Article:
The audio and video quality is horrible, but this Google talk, "Building Large Systems at Google", by Googler Narayanan Shivakumar (aka Shiva) has some interesting tidbits about GFS, MapReduce, BigTable, and Google's infrastructure.
Shiva starting by talking a bit about the Google Kirkland office and some of the projects launched out of that office.
Around 13:00, after talking a bit about GFS, some questions from the audience pick at the vulnerability of the system to failures of the master nodes. Interesting point there.
Around 26:00, Shiva talks about the motivation behind BigTable. Shiva says they tried commercial databases and found them insufficient for their needs. The system they built, BigTable, is a giant, persistent map (huge database of key->value pairs) running across a large cluster.
Around 40:00, Shiva makes the interesting statement that, in addition to lower cost for higher performance, a benefit of building a cluster on unreliable hardware is that it keeps programmers from "being lazy." He didn't go into this in depth, but I assume the argument here is that more expensive, high availability hardware fails less often, but still fails sometime, so it is better to just accept that hardware will fail and design your systems to survive failures. This advice conflicts somewhat with what Shiva said earlier in the talk when he claimed that a good way to work around the issue of the vulnerability of GFS master nodes is to use higher availability hardware.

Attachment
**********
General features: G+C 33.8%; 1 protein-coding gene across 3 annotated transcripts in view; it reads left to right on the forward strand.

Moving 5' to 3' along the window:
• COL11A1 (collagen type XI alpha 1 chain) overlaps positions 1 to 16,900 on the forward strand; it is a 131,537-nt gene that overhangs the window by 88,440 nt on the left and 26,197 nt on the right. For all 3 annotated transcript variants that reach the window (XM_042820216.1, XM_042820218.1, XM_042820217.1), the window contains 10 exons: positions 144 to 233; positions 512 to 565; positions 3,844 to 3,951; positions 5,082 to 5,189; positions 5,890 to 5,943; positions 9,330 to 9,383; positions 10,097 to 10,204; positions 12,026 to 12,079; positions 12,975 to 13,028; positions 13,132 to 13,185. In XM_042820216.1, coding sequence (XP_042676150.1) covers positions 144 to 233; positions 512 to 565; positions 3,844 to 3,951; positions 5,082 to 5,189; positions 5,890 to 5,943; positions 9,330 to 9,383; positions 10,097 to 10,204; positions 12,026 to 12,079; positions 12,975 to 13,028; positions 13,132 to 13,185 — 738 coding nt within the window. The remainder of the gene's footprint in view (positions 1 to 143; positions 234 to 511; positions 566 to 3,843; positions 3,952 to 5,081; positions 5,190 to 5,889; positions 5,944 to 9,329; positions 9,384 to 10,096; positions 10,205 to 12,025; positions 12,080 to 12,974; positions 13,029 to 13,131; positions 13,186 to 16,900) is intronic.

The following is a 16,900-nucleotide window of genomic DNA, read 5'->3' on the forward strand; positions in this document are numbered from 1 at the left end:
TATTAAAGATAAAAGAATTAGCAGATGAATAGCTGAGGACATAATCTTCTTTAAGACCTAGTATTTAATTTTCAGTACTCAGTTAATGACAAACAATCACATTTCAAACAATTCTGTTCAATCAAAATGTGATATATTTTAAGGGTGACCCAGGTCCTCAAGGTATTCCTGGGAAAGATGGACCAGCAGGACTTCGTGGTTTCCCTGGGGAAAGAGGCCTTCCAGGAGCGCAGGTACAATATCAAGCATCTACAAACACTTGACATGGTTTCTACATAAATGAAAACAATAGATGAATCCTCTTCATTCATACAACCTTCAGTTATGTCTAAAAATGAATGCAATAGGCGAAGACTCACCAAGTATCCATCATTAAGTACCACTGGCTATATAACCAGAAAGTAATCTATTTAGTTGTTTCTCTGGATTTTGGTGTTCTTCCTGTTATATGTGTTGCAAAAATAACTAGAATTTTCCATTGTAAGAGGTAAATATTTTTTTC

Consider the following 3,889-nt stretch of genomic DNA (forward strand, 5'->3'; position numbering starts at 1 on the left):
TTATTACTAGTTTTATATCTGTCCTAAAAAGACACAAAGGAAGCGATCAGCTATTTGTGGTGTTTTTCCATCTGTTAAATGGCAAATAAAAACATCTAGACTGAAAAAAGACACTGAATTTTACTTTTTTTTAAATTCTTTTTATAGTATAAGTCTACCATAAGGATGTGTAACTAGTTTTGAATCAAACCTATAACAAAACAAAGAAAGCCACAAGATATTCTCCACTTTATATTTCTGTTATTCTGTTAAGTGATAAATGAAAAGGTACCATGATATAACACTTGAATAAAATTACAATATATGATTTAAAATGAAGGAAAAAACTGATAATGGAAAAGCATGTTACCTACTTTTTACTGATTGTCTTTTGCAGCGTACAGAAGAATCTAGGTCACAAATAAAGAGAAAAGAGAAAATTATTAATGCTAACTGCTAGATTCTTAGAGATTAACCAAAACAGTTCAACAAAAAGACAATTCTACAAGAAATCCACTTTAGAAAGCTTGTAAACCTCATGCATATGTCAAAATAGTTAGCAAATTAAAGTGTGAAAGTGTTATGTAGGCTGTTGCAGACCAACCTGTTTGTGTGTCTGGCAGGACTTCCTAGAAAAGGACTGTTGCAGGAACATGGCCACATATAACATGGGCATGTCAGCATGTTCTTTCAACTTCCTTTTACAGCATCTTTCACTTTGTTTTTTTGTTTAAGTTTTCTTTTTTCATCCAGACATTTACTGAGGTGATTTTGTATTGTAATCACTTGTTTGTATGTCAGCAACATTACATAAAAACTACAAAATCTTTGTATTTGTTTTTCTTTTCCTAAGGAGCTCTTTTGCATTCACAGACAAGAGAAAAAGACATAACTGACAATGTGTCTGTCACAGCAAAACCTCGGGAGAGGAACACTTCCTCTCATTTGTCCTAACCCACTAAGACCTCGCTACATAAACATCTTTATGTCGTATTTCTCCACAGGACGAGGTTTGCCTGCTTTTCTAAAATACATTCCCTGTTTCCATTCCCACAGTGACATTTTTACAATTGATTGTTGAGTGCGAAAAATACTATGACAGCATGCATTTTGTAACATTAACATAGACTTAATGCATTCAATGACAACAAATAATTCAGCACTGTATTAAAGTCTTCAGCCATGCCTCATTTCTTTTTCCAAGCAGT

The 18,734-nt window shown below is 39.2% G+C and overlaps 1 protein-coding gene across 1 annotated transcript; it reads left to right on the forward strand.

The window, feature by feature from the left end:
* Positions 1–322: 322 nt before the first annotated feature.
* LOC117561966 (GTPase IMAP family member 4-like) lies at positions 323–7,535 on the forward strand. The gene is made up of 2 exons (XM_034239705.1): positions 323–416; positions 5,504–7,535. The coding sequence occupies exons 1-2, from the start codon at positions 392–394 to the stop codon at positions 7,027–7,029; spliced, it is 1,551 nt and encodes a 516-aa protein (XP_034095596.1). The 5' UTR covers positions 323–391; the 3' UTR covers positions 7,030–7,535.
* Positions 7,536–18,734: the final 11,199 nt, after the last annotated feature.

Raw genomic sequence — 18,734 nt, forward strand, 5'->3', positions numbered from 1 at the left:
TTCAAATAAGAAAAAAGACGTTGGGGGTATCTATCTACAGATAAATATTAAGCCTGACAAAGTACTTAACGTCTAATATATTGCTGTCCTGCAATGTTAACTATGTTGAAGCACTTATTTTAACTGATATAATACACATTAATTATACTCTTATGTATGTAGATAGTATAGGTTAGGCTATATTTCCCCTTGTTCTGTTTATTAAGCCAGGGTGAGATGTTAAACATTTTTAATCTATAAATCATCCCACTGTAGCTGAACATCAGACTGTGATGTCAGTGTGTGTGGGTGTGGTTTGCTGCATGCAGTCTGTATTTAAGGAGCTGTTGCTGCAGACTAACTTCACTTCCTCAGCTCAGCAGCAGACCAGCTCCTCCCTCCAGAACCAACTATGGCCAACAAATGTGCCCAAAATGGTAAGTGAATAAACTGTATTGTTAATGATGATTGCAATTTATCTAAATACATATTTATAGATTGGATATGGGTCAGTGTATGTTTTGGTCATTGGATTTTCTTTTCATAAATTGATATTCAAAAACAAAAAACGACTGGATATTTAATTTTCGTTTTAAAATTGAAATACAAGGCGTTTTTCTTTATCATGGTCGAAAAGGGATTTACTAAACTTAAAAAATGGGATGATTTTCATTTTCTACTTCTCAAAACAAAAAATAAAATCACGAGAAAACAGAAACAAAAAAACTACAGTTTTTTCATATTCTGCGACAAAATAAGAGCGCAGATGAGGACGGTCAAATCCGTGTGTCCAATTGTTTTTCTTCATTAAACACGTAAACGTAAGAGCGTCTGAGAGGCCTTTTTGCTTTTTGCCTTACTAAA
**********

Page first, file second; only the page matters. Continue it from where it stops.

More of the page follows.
Around 43:00, Shiva touched on the point that Google is most interested in the performance per watt characteristics of its hardware since that seems to be the primary constraint in their data centers. For more on that, see my earlier post, "Power, performance, and Google".
On a personal note, the camera never turned to the audience, but I swear that was UW Professor Ed Lazowska who asked several questions during the talk. Either that, or someone who could be his voice double.